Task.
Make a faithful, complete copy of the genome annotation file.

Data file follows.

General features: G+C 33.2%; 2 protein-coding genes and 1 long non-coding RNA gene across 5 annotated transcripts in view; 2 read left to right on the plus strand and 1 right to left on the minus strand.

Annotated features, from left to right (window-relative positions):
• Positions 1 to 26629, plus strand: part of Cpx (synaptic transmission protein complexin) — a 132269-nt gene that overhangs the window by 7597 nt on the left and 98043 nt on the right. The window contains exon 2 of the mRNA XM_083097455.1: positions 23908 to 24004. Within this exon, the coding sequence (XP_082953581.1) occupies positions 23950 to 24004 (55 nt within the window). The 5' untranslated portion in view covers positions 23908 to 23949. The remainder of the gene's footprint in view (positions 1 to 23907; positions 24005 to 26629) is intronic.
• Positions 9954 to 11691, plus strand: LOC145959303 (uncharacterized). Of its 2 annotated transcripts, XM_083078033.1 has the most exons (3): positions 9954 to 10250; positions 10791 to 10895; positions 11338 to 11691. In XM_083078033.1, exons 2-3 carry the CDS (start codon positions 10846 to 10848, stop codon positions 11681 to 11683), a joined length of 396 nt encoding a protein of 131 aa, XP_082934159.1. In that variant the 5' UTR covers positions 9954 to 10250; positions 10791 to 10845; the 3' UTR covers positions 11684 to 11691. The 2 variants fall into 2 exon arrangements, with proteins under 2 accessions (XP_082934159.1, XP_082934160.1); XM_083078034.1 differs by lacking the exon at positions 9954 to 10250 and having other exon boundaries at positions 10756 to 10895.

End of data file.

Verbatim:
General features: G+C 33.2%; 2 protein-coding genes and 1 long non-coding RNA gene across 5 annotated transcripts in view; 2 read left to right on the plus strand and 1 right to left on the minus strand.

Annotated features, from left to right (window-relative positions):
• Positions 1 to 26629, plus strand: part of Cpx (synaptic transmission protein complexin) — a 132269-nt gene that overhangs the window by 7597 nt on the left and 98043 nt on the right. The window contains exon 2 of the mRNA XM_083097455.1: positions 23908 to 24004. Within this exon, the coding sequence (XP_082953581.1) occupies positions 23950 to 24004 (55 nt within the window). The 5' untranslated portion in view covers positions 23908 to 23949. The remainder of the gene's footprint in view (positions 1 to 23907; positions 24005 to 26629) is intronic.
• Positions 9954 to 11691, plus strand: LOC145959303 (uncharacterized). Of its 2 annotated transcripts, XM_083078033.1 has the most exons (3): positions 9954 to 10250; positions 10791 to 10895; positions 11338 to 11691. In XM_083078033.1, exons 2-3 carry the CDS (start codon positions 10846 to 10848, stop codon positions 11681 to 11683), a joined length of 396 nt encoding a protein of 131 aa, XP_082934159.1. In that variant the 5' UTR covers positions 9954 to 10250; positions 10791 to 10845; the 3' UTR covers positions 11684 to 11691. The 2 variants fall into 2 exon arrangements, with proteins under 2 accessions (XP_082934159.1, XP_082934160.1); XM_083078034.1 differs by lacking the exon at positions 9954 to 10250 and having other exon boundaries at positions 10756 to 10895.